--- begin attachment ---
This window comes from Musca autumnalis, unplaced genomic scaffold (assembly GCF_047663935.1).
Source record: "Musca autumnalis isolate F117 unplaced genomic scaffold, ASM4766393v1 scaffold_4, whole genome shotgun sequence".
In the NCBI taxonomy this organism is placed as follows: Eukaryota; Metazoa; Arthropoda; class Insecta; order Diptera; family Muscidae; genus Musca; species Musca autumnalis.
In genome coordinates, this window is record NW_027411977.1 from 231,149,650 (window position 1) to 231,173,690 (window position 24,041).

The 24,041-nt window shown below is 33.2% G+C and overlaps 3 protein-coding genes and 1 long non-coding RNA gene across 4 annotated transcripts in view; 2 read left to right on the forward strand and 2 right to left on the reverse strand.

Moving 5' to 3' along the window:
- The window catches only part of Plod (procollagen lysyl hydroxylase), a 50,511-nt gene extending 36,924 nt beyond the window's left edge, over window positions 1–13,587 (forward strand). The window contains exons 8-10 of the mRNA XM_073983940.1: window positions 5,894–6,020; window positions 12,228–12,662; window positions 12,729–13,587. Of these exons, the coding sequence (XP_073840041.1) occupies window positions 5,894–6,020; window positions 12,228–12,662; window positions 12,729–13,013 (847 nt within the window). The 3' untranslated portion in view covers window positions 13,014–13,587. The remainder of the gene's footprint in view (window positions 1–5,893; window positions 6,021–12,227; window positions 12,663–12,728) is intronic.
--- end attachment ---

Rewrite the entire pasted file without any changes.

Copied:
This window comes from Musca autumnalis, unplaced genomic scaffold (assembly GCF_047663935.1).
Source record: "Musca autumnalis isolate F117 unplaced genomic scaffold, ASM4766393v1 scaffold_4, whole genome shotgun sequence".
In the NCBI taxonomy this organism is placed as follows: Eukaryota; Metazoa; Arthropoda; class Insecta; order Diptera; family Muscidae; genus Musca; species Musca autumnalis.
In genome coordinates, this window is record NW_027411977.1 from 231,149,650 (window position 1) to 231,173,690 (window position 24,041).

The 24,041-nt window shown below is 33.2% G+C and overlaps 3 protein-coding genes and 1 long non-coding RNA gene across 4 annotated transcripts in view; 2 read left to right on the forward strand and 2 right to left on the reverse strand.

Moving 5' to 3' along the window:
- The window catches only part of Plod (procollagen lysyl hydroxylase), a 50,511-nt gene extending 36,924 nt beyond the window's left edge, over window positions 1–13,587 (forward strand). The window contains exons 8-10 of the mRNA XM_073983940.1: window positions 5,894–6,020; window positions 12,228–12,662; window positions 12,729–13,587. Of these exons, the coding sequence (XP_073840041.1) occupies window positions 5,894–6,020; window positions 12,228–12,662; window positions 12,729–13,013 (847 nt within the window). The 3' untranslated portion in view covers window positions 13,014–13,587. The remainder of the gene's footprint in view (window positions 1–5,893; window positions 6,021–12,227; window positions 12,663–12,728) is intronic.